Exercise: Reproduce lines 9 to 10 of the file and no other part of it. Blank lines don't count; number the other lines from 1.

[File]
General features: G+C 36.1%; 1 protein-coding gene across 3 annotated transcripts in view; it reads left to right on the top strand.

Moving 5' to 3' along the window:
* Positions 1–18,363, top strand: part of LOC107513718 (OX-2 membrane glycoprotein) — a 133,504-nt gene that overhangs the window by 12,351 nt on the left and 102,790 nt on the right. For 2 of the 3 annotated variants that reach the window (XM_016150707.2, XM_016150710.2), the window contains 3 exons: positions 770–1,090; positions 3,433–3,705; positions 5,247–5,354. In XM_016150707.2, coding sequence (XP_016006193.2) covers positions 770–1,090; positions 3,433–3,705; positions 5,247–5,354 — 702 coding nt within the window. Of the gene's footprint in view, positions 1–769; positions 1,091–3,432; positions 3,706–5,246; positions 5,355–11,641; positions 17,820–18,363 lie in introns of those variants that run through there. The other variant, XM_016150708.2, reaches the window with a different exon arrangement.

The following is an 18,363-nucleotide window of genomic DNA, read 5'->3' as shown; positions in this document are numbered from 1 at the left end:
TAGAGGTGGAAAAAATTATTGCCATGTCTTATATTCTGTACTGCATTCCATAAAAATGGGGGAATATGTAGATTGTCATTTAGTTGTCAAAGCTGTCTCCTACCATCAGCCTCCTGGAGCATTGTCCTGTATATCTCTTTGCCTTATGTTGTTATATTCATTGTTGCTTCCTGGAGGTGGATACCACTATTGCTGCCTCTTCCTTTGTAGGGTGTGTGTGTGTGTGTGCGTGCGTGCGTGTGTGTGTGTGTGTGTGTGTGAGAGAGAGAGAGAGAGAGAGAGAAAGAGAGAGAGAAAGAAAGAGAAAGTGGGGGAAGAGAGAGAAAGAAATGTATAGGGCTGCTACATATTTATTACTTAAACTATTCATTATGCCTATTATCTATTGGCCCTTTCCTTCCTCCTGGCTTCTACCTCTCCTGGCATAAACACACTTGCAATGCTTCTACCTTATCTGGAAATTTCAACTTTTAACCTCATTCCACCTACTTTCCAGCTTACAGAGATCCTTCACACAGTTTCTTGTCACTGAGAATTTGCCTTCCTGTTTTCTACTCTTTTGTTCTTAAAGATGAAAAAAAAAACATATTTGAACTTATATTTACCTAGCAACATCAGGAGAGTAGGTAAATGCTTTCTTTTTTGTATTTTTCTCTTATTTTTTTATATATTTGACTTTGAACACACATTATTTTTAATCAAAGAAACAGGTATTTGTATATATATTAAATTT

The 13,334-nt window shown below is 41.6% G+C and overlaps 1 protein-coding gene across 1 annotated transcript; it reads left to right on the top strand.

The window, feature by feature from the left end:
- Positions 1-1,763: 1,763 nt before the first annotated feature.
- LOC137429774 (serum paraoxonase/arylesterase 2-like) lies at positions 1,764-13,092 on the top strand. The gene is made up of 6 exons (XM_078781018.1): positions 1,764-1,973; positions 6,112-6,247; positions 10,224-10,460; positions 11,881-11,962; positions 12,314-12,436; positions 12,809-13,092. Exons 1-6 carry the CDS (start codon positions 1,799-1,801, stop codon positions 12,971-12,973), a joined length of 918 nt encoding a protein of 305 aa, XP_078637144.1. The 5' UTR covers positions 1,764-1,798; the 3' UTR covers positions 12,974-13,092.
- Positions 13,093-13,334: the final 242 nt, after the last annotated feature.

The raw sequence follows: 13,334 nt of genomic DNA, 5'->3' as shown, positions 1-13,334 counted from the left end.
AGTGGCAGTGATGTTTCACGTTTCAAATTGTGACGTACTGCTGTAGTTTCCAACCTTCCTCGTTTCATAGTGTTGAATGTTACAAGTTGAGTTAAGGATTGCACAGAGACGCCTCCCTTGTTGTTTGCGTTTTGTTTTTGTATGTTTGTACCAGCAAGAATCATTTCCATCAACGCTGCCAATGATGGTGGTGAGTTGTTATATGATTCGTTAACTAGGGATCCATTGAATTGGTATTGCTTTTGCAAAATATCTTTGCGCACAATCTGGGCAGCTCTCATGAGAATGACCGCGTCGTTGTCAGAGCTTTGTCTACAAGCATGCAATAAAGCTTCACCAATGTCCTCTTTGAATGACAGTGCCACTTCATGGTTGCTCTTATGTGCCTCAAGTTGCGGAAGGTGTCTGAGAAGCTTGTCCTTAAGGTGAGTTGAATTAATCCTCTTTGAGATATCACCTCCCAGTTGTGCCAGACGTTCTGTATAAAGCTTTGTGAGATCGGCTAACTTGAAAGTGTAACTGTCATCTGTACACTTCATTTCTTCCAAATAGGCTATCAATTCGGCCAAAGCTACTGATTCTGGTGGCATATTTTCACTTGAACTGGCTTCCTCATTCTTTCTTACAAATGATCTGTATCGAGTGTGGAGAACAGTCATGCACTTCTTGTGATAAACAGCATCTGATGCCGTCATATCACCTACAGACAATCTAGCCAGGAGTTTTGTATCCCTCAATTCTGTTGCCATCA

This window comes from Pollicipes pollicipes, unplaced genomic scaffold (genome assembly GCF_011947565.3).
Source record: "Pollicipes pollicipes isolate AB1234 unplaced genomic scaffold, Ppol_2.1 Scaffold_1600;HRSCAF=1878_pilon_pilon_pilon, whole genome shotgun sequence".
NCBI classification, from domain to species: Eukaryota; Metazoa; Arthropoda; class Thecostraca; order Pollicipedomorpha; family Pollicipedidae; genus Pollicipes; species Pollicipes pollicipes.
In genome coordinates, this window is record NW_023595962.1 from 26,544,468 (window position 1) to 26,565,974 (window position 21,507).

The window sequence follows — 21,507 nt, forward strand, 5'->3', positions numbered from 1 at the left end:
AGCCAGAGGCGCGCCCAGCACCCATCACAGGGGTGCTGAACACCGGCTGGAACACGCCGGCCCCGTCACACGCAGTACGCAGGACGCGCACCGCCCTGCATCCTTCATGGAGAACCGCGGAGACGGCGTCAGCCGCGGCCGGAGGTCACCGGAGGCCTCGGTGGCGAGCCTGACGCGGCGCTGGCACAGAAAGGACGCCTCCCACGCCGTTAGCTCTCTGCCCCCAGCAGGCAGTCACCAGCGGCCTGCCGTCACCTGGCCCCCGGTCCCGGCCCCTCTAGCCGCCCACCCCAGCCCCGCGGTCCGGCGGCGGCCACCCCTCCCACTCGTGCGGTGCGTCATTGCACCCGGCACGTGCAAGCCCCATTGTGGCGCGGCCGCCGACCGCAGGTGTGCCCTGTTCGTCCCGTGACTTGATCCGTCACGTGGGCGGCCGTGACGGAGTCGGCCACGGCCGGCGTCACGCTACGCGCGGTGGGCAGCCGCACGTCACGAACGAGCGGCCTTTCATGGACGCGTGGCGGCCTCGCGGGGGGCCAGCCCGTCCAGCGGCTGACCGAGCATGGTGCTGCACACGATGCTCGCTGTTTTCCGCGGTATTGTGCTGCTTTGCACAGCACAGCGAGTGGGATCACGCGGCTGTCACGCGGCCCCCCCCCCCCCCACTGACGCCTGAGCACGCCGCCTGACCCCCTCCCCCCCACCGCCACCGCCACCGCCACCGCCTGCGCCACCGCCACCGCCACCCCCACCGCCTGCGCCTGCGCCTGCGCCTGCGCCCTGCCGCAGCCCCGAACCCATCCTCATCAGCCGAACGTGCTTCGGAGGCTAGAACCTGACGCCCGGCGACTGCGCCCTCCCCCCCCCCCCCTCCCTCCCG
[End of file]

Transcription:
- LOC137429774 (serum paraoxonase/arylesterase 2-like) lies at positions 1,764-13,092 on the top strand. The gene is made up of 6 exons (XM_078781018.1): positions 1,764-1,973; positions 6,112-6,247; positions 10,224-10,460; positions 11,881-11,962; positions 12,314-12,436; positions 12,809-13,092. Exons 1-6 carry the CDS (start codon positions 1,799-1,801, stop codon positions 12,971-12,973), a joined length of 918 nt encoding a protein of 305 aa, XP_078637144.1. The 5' UTR covers positions 1,764-1,798; the 3' UTR covers positions 12,974-13,092.
- Positions 13,093-13,334: the final 242 nt, after the last annotated feature.